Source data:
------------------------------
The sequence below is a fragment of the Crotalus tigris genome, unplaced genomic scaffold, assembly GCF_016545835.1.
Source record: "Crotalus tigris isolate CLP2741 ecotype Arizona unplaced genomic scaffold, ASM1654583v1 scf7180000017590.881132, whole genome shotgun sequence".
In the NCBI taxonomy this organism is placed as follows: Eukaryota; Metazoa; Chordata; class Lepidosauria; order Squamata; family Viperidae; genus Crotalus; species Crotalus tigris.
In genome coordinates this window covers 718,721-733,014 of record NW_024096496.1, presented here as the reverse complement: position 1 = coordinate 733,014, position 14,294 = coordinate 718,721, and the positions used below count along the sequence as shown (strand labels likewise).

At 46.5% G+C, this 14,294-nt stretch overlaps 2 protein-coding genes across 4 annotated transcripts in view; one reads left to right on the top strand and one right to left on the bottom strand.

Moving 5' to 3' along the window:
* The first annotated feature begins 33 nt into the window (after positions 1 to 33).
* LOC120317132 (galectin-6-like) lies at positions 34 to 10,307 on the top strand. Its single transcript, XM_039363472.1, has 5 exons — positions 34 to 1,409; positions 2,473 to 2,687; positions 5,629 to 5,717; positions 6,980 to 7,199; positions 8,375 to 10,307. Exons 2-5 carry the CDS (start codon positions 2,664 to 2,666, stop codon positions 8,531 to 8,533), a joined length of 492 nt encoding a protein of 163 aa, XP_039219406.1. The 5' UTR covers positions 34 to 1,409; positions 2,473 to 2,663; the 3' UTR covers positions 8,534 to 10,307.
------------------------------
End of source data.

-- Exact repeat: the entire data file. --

The sequence below is a fragment of the Crotalus tigris genome, unplaced genomic scaffold, assembly GCF_016545835.1.
Source record: "Crotalus tigris isolate CLP2741 ecotype Arizona unplaced genomic scaffold, ASM1654583v1 scf7180000017590.881132, whole genome shotgun sequence".
In the NCBI taxonomy this organism is placed as follows: Eukaryota; Metazoa; Chordata; class Lepidosauria; order Squamata; family Viperidae; genus Crotalus; species Crotalus tigris.
In genome coordinates this window covers 718,721-733,014 of record NW_024096496.1, presented here as the reverse complement: position 1 = coordinate 733,014, position 14,294 = coordinate 718,721, and the positions used below count along the sequence as shown (strand labels likewise).

At 46.5% G+C, this 14,294-nt stretch overlaps 2 protein-coding genes across 4 annotated transcripts in view; one reads left to right on the top strand and one right to left on the bottom strand.

Moving 5' to 3' along the window:
* The first annotated feature begins 33 nt into the window (after positions 1 to 33).
* LOC120317132 (galectin-6-like) lies at positions 34 to 10,307 on the top strand. Its single transcript, XM_039363472.1, has 5 exons — positions 34 to 1,409; positions 2,473 to 2,687; positions 5,629 to 5,717; positions 6,980 to 7,199; positions 8,375 to 10,307. Exons 2-5 carry the CDS (start codon positions 2,664 to 2,666, stop codon positions 8,531 to 8,533), a joined length of 492 nt encoding a protein of 163 aa, XP_039219406.1. The 5' UTR covers positions 34 to 1,409; positions 2,473 to 2,663; the 3' UTR covers positions 8,534 to 10,307.